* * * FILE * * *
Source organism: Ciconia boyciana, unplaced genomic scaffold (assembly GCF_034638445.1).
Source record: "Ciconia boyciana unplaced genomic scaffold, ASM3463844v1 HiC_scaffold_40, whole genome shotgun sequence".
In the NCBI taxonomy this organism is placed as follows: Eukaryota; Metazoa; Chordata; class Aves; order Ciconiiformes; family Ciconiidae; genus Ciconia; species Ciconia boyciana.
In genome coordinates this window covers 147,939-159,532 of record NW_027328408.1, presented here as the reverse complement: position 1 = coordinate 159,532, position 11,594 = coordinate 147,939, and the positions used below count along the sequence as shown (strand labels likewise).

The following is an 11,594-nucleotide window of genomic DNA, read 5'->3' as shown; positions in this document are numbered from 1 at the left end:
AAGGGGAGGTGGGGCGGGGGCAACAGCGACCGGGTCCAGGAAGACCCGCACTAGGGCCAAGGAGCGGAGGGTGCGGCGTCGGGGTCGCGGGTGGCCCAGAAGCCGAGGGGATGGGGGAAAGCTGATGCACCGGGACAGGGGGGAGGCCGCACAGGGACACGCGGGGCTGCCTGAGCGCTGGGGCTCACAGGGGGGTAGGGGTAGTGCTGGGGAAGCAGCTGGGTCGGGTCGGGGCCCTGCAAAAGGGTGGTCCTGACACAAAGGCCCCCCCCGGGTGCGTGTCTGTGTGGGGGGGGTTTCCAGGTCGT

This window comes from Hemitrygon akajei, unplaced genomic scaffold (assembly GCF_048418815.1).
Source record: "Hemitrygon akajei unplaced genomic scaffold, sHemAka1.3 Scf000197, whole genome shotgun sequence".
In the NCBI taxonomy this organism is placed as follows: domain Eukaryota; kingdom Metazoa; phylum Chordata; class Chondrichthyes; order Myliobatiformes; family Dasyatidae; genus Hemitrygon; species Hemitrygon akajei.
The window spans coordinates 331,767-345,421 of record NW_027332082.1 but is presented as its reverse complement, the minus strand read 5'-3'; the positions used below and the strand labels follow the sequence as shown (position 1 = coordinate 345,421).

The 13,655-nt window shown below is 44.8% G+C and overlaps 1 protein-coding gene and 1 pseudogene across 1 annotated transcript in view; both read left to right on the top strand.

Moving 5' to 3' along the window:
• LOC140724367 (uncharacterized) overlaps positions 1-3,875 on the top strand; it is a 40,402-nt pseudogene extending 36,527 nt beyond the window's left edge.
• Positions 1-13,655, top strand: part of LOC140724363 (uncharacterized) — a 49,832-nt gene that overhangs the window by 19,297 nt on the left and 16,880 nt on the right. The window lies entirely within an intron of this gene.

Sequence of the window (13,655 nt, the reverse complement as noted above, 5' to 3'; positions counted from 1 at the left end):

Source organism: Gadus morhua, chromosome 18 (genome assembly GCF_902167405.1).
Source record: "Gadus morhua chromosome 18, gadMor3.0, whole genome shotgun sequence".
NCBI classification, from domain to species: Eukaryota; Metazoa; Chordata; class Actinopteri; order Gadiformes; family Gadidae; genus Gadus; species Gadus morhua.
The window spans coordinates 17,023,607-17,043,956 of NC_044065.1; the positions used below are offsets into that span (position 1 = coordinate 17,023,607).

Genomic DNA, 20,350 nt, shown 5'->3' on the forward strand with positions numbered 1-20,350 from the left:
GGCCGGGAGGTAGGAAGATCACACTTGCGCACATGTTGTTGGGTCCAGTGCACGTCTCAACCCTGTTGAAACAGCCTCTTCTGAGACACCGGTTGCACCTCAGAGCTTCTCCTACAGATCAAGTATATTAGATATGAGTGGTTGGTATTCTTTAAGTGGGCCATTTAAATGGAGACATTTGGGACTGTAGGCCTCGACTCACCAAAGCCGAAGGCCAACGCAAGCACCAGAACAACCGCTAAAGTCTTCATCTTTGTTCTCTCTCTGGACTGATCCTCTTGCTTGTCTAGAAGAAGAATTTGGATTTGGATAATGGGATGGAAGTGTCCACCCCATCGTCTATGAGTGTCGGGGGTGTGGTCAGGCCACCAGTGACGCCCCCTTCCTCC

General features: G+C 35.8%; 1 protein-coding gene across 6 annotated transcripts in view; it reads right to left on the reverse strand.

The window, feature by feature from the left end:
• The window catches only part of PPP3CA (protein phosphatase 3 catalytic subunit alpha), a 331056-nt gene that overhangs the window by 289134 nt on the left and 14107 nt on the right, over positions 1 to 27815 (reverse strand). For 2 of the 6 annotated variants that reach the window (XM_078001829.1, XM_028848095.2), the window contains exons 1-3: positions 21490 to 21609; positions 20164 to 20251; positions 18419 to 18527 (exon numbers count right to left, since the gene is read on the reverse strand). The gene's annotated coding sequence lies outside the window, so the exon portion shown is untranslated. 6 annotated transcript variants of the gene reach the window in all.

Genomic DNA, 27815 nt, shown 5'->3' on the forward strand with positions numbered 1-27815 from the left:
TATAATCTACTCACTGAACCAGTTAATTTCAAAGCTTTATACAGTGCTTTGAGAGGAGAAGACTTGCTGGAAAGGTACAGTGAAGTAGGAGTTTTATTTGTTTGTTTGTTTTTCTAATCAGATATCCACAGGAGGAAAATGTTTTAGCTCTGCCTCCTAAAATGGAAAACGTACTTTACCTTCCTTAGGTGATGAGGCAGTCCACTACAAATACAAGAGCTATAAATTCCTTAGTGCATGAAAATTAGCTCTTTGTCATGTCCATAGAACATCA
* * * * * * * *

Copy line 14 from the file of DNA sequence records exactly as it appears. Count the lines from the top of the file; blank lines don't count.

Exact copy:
• Positions 1-13,655, top strand: part of LOC140724363 (uncharacterized) — a 49,832-nt gene that overhangs the window by 19,297 nt on the left and 16,880 nt on the right. The window lies entirely within an intron of this gene.